In 21st century Berlin, the Roaring Twenties are in.
The era when avant guard artists and expressionist theater influenced the political tone, women cut their dresses and bobbed their hair and couples danced to the frenzied moves of the Lindy Hop or Swing is recreated in clubs and ballrooms across the German capital every week.
History buffs, tourists and 20-something partiers seeking to swap the city's well-known house and techno scene for something more retro jazzy pack regular dances and event parties.
Among the most popular events that pay homage to the Roaring Twenties is a series of parties dubbed "Boheme Sauvage," which has grown from a private salon held in the apartment living room of organizer Inge Jacobs to an extravaganza attracting hundreds and featuring swing bands, an absinthe bar and a casino where guests play with Reichmarks.
"The 1920s were really wild. It was a time of tremendous upheaval, in politics, fashion, art and literature it - a real awakening," said the 30-year-old Jacobs.
The period after World War I was marked by extremes in Germany, where the losses from the war led to unemployment, poverty and a rejection of the political establishment. Wracked by uncertainty, many chose to live for the moment.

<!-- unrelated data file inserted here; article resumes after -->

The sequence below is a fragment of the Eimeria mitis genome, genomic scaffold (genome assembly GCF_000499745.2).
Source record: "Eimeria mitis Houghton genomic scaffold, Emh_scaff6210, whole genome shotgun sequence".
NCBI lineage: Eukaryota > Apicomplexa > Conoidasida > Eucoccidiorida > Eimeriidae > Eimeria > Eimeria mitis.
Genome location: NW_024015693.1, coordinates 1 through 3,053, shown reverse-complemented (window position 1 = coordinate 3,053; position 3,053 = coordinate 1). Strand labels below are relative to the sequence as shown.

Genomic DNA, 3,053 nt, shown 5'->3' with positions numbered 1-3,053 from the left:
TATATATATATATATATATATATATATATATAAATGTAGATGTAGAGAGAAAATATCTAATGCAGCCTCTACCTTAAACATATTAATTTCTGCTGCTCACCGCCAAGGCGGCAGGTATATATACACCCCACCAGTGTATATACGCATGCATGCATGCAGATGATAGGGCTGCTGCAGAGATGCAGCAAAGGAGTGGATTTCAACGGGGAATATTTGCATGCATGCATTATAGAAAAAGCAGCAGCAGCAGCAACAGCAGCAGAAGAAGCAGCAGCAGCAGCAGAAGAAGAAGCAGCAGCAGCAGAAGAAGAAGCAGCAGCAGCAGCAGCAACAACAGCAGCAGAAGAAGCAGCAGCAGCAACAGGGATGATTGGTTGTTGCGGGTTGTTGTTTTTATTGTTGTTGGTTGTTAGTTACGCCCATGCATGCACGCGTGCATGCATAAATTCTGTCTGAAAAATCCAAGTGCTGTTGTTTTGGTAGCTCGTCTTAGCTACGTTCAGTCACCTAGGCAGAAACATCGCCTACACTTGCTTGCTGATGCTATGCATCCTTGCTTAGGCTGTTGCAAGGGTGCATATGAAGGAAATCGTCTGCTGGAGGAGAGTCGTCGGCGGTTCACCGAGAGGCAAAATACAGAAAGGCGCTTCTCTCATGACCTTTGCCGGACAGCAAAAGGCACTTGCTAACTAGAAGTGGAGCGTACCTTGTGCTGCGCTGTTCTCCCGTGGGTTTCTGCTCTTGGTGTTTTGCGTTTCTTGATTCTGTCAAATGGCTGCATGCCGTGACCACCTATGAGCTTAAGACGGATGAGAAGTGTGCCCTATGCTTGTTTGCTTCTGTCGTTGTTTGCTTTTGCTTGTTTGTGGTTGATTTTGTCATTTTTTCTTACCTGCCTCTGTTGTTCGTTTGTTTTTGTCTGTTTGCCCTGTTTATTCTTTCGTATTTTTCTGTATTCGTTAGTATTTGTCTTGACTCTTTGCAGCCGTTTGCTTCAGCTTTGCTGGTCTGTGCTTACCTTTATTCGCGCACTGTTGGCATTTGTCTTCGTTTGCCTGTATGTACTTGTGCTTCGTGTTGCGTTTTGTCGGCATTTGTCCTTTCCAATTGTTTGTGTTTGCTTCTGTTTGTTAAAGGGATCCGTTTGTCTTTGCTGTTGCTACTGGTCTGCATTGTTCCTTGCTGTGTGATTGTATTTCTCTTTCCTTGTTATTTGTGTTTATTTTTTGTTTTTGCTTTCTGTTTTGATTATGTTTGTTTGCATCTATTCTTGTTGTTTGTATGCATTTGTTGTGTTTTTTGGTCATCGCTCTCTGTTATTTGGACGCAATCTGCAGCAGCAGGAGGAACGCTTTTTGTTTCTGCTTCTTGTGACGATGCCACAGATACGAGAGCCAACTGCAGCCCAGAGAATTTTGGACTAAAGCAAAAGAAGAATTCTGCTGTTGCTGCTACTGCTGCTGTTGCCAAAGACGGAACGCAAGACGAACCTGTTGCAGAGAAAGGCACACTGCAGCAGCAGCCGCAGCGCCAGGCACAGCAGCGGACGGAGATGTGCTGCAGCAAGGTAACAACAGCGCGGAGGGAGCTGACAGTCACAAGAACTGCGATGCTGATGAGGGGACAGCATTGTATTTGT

"We try to recreate this feeling that people had at that time, of dancing on a volcano," Jacobs said.
Since shedding its Cold War divisions with Germany's reunification in 1990, Berlin has emerged as one of Europe's leading tourist destinations, luring nearly 19 million visitors in 2009, many of them attracted to its vibrant nightlife.
The "Boheme Sauvage" parties are held roughly once a month in various locations in the city and attract a crowd ranging in age from 20s to 60s. The core crowd is largely from Berlin, Jacobs said, but roughly 10 percent are tourists. A strict dress code bans all jeans and tennis shoes, but leaves it up to the 400 attendees to interpret the spirit of the times, with period dress encouraged.
Several shops across the capital offer vintage apparel or ensembles cut from vintage patterns featuring knee-length georgette crepe or viscose dress for the women and trousers with suspenders or knickerbockers and a jaunty cap for men.
Andrea Kiersch inherited packets of 1920s-era dress patterns from her grandmother that she uses to make modern versions of flapper dresses that sell for between euro130 and euro300.
Demand is enough for her to make a modest living. Since opening her "Charming Styles" shop eight years ago, she has seen a jump in popularity of Roaring Twenties events.
"I think the reason people go to those parties is because we have difficult times right now and one can see parallels to the past," said Kiersch. "For most of the people, it is a chance to travel back in time, to forget their daily life - and why not?"
Kiersch also helps organize period dances that for many embody the escapism that made the 1920s so attractive.
"The music attracts me very much because it goes straight from the ear into the legs without going through the mind," said Joerg Schneider at a recent Friday night dance.